Acting for stage and acting for screen are two very different skills, and students at RCS explore both in detail as part of our undergraduate and postgraduate acting programmes. However one of the beauties of film is that great performances can be captured, preserved and studied much more readily than live theatre.
Associate Head of BA Acting, Ali De Souza keeps a running list of “must-see” films, chosen specifically from an acting point of view. He started compiling it in 2002 when he was a Lecturer in Screen Acting at Queen Margaret University and updates it 3 or 4 times throughout the year. Here, he shares the current list (226 films) and explains some of his criteria around it.
How many of Ali’s films have you seen? Read the full list below and take our quiz!
You’ve been curating this list since 2002. Was there a specific reason you started it or did it just happen?
It started pretty organically. I often ask my students to bring in clips of what they consider good acting on screen, and we analyse these as a group. It opens up great debate about the art of screen acting versus acting for the stage. Sometimes there are brilliant clips from films I know but often the students will bring in stuff I haven’t seen or didn’t even know about, so I started to make a list of everything I consider excellent and of all the films I needed to see.
What are your criteria for inclusion on this list?
I try to pick films purely for the acting – the characterisation, the playing of subtext, the nuances, the complexities, and of course the direction – but it is very difficult not to get swayed by brilliant narrative, cinematography, lighting, music etc. There are many films which have all those things spot on that are not on the list because I’m focussing on the acting.
When analysing the films, I ask actors to watch what is not being said; the subtext. Also, moments of pure vulnerability, fierce intellect, quiet sensuality and unadulterated danger the camera loves all these qualities.
Do films translate well to the stage (and vice versa), or in your view should they always be two separate things?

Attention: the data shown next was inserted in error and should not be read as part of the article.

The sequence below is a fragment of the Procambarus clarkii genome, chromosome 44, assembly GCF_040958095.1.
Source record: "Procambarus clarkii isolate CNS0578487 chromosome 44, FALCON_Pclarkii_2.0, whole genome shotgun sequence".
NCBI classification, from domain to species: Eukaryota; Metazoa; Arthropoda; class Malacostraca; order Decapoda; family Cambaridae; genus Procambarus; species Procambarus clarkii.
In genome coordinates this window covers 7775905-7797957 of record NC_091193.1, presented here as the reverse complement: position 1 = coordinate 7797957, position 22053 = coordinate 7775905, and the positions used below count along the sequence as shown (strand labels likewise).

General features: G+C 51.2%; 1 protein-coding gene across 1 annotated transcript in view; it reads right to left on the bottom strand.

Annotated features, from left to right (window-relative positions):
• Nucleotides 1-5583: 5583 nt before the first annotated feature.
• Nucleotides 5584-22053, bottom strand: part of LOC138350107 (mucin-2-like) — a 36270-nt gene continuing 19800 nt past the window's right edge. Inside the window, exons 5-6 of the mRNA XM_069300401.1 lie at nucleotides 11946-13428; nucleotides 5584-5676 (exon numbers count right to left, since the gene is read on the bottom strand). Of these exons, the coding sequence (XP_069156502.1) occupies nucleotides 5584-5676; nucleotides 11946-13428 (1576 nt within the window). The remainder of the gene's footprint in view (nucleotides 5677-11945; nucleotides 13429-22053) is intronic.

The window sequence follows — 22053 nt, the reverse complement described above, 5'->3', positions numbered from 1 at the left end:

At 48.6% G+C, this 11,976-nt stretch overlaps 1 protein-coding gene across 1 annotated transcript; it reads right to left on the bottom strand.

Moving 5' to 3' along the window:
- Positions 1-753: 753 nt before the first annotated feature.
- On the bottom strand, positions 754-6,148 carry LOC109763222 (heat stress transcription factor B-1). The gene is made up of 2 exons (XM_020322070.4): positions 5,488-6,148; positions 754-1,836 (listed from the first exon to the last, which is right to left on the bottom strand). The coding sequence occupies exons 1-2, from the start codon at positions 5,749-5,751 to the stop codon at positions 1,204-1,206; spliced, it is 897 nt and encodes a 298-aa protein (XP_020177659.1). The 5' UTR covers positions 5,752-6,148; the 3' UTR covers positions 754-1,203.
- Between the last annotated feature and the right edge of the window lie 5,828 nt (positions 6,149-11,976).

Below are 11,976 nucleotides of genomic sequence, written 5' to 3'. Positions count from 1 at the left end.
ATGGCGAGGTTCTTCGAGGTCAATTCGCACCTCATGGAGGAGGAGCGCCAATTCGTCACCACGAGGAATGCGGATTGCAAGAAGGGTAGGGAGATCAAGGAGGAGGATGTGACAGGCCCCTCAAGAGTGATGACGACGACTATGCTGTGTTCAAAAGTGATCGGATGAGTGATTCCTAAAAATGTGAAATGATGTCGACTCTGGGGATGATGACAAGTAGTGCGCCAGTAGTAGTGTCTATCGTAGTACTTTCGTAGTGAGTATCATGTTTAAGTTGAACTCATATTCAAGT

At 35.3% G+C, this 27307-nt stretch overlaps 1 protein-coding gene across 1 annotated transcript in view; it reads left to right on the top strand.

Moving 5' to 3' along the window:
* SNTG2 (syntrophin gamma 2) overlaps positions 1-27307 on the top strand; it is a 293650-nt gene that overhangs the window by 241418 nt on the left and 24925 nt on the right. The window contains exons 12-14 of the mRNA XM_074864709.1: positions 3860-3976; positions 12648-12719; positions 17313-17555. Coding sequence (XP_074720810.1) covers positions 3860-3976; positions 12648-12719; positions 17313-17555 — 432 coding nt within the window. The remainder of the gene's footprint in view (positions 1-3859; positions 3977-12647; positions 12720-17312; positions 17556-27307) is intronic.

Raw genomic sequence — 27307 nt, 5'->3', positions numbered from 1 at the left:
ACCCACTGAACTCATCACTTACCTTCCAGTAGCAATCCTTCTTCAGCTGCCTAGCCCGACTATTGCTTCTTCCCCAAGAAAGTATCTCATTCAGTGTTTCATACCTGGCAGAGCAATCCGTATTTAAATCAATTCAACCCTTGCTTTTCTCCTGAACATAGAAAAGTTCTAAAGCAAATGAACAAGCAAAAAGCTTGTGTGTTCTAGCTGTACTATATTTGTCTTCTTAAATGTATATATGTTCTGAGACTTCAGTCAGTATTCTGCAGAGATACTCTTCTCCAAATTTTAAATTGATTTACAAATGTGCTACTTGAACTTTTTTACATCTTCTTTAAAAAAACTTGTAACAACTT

Film is a visual medium and one shot can encompass a whole story, backstory and relationship. Stage relies more on words. There is crossover between artforms of course (and there should be RCS is all about collaboration). Film and theatre can learn a lot from each other and when they do the results can be terrific; I saw a stage version of Picnic at Hanging Rock (by renowned Australian theatre makers Malthouse Theatre, Melbourne and Black Swan State Theatre Company) that had all the haunting mystery and sexual undercurrents of the 1975 film.
How often do you go to the cinema? What are your cinema rituals?
I don’t go the cinema as often as I’d like it is too easy now to watch films on TV. When I do, I love going on my own to an early show, being immersed in something for two hours and then coming out into the sunshine it’s like coming out of a wonderful deep sleep.
Out of this list, which are YOUR top three?
Difficult question”¦ top three? Really? There are so many good films!! I never tire of watching Who’s Afraid of Virginia Woolf (a great play made into a great film), Psycho, The Deer Hunter, Alien, Jean de Florette, Thelma and Louise, Kill Bill Vol. 1 and 2, Finding Nemo, Red Road, Three Billboards outside Ebbing, Missouri”¦
I think that’s more than three”¦
If you could be an extra on one of these films, which one would it be?!
Can I be an extra in Blade Runner please? Or Birdman? Or It’s A Wonderful Life? Or”¦
See the full list below and tick off the ones you’ve seen in our quiz.[table “2” not found /]
226 films every actor MUST see